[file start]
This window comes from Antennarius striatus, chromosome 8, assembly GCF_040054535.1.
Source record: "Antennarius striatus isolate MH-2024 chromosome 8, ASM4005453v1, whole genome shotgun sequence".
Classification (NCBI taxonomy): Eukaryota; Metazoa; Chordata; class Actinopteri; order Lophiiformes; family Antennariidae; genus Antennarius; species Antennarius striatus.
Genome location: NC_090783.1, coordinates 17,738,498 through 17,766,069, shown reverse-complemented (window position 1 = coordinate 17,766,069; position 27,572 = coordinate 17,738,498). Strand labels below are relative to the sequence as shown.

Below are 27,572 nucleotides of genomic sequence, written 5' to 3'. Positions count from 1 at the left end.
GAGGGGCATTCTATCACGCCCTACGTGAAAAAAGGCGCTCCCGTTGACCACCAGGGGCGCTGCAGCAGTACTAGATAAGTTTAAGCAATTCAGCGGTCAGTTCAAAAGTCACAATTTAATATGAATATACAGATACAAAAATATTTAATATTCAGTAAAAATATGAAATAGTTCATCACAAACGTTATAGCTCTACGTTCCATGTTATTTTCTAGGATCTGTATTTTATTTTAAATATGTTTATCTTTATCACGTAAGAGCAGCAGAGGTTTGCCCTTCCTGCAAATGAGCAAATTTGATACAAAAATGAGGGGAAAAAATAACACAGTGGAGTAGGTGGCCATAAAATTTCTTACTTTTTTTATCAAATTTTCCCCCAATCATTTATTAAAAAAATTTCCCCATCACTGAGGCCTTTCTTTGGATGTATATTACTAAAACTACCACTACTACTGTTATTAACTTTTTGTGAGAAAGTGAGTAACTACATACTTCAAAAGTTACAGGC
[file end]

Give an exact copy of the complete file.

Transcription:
This window comes from Antennarius striatus, chromosome 8, assembly GCF_040054535.1.
Source record: "Antennarius striatus isolate MH-2024 chromosome 8, ASM4005453v1, whole genome shotgun sequence".
Classification (NCBI taxonomy): Eukaryota; Metazoa; Chordata; class Actinopteri; order Lophiiformes; family Antennariidae; genus Antennarius; species Antennarius striatus.
Genome location: NC_090783.1, coordinates 17,738,498 through 17,766,069, shown reverse-complemented (window position 1 = coordinate 17,766,069; position 27,572 = coordinate 17,738,498). Strand labels below are relative to the sequence as shown.

Below are 27,572 nucleotides of genomic sequence, written 5' to 3'. Positions count from 1 at the left end.
GAGGGGCATTCTATCACGCCCTACGTGAAAAAAGGCGCTCCCGTTGACCACCAGGGGCGCTGCAGCAGTACTAGATAAGTTTAAGCAATTCAGCGGTCAGTTCAAAAGTCACAATTTAATATGAATATACAGATACAAAAATATTTAATATTCAGTAAAAATATGAAATAGTTCATCACAAACGTTATAGCTCTACGTTCCATGTTATTTTCTAGGATCTGTATTTTATTTTAAATATGTTTATCTTTATCACGTAAGAGCAGCAGAGGTTTGCCCTTCCTGCAAATGAGCAAATTTGATACAAAAATGAGGGGAAAAAATAACACAGTGGAGTAGGTGGCCATAAAATTTCTTACTTTTTTTATCAAATTTTCCCCCAATCATTTATTAAAAAAATTTCCCCATCACTGAGGCCTTTCTTTGGATGTATATTACTAAAACTACCACTACTACTGTTATTAACTTTTTGTGAGAAAGTGAGTAACTACATACTTCAAAAGTTACAGGC